On August 20, 2014, Berkshire Hathaway Inc. (“Berkshire Hathaway”) settled with the Department of Justice, Antitrust Division (DOJ) and the Federal Trade Commission (FTC) for its failure to comply with the premerger notification requirements and waiting requirements in the Hart- Scott-Rodino (“HSR”) Act of 1976 (“the Act”). As part of the settlement, Berkshire Hathaway agreed to pay $896,000 for failing to report the conversion of notes it owned in building products company USG Corp. (“USG”) into voting securities in December 2013. As a result of the transaction, Berkshire Hathaway’s voting securities in USG were valued at more than $950 million, well above the $283.6 million HSR reporting threshold in effect at the time of the conversion. The swap was therefore subject to the HSR Act’s reporting requirements. According to DOJ’s complaint, this marks the second time in the past two years that Berkshire Hathaway failed to comply with the premerger notification requirements when acquiring voting securities.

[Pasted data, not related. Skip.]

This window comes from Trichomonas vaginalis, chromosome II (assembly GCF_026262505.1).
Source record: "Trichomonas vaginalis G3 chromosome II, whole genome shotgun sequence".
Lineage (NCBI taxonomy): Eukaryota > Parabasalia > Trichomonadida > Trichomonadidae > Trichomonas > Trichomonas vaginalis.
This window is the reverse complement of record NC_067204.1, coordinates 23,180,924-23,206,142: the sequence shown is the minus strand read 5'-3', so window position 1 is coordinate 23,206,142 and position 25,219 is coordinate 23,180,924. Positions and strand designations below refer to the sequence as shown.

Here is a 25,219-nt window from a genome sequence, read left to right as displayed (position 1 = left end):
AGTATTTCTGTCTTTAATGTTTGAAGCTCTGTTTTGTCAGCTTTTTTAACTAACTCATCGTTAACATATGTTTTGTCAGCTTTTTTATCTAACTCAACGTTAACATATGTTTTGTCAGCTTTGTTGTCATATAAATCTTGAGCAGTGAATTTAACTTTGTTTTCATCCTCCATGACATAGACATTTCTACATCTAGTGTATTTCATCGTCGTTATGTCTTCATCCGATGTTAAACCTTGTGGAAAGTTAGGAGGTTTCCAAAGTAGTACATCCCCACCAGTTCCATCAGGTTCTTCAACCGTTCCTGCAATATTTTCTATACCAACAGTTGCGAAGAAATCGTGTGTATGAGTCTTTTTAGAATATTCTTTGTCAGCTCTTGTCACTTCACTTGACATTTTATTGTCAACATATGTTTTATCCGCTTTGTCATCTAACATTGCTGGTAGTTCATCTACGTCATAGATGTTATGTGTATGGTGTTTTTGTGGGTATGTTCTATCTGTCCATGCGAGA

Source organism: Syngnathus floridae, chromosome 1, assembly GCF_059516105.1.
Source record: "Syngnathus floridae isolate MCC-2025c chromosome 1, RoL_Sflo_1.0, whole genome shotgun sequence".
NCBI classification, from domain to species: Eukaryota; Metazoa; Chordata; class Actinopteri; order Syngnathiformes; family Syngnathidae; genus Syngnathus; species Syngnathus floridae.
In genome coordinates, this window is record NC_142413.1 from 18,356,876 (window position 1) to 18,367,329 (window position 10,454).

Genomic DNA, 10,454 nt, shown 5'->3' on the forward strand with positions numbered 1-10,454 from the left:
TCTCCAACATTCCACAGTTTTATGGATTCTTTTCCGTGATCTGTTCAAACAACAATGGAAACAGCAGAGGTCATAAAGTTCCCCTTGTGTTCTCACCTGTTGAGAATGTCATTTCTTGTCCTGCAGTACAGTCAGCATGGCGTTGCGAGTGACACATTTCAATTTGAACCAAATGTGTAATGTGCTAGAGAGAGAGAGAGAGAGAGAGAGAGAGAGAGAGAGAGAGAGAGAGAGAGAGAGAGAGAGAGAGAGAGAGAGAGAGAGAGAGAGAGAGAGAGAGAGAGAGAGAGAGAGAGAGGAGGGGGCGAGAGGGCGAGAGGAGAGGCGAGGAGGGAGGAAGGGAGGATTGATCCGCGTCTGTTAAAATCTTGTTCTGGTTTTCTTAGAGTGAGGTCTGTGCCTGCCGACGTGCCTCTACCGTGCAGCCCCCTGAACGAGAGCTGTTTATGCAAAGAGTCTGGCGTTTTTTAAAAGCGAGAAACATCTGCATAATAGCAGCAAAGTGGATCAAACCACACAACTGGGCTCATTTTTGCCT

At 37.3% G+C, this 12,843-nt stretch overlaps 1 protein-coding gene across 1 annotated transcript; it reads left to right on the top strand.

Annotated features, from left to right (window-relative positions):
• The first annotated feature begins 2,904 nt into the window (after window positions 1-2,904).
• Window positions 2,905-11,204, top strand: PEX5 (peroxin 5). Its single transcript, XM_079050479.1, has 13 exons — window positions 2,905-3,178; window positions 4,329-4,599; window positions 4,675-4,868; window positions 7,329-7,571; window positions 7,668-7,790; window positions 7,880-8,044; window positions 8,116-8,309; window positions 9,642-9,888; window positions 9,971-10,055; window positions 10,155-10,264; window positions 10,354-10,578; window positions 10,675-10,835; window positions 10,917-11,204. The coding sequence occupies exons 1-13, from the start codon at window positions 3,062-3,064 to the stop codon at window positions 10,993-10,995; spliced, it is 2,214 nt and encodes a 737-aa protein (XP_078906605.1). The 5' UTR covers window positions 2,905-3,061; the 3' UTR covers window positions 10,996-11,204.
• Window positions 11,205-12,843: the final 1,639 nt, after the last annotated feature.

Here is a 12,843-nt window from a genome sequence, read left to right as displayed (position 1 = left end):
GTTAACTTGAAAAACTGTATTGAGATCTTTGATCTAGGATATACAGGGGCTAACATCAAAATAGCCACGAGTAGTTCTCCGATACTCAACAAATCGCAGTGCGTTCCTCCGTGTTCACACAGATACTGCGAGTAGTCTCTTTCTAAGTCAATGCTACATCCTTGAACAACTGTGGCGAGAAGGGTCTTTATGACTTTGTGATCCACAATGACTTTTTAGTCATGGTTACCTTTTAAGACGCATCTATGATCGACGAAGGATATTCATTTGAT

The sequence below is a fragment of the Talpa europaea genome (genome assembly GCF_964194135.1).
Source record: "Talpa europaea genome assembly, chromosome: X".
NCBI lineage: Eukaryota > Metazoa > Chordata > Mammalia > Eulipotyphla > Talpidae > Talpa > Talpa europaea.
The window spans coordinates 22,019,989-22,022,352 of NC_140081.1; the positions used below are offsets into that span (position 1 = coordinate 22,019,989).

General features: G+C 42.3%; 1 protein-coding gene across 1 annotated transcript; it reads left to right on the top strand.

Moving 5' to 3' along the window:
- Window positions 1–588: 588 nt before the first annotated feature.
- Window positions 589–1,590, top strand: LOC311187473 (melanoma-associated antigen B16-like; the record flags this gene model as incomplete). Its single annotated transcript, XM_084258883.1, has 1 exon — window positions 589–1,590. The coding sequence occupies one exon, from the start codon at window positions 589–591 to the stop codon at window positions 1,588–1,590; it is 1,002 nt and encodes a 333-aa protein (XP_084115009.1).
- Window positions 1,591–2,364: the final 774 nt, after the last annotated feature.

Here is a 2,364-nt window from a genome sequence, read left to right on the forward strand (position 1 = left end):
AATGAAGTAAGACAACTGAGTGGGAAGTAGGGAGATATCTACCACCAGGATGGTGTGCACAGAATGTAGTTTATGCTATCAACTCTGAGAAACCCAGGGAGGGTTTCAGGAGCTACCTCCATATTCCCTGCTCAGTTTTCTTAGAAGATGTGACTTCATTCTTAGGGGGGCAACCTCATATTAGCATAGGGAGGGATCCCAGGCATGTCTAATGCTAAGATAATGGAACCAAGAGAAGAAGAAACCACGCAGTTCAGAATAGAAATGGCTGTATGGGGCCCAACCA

The HSR Act requires reporting of non-exempt acquisitions of voting securities or assets that meet certain value thresholds. Failure to comply with the Act’s requirements can result in a maximum civil penalty of $16,000 for each day of the ongoing violation.
Please see full alert below for more information.
Firefox recommends the PDF Plugin for Mac OS X for viewing PDF documents in your browser.
We can also show you Legal Updates using the Google Viewer; however, you will need to be logged into Google Docs to view them.
Please choose one of the above to proceed!
LOADING PDF: If there are any problems, click here to download the file.
Topics: Antitrust Investigations, Berkshire Hathaway, Corporate Fines, DOJ, FTC, Hart-Scott-Rodino Act, Notice Requirements, Premerger Notifications, Securities
Published In: Antitrust & Trade Regulation Updates, General Business Updates, Mergers & Acquisitions Updates
DISCLAIMER: Because of the generality of this update, the information provided herein may not be applicable in all situations and should not be acted upon without specific legal advice based on particular situations.
© King & Spalding | Attorney Advertising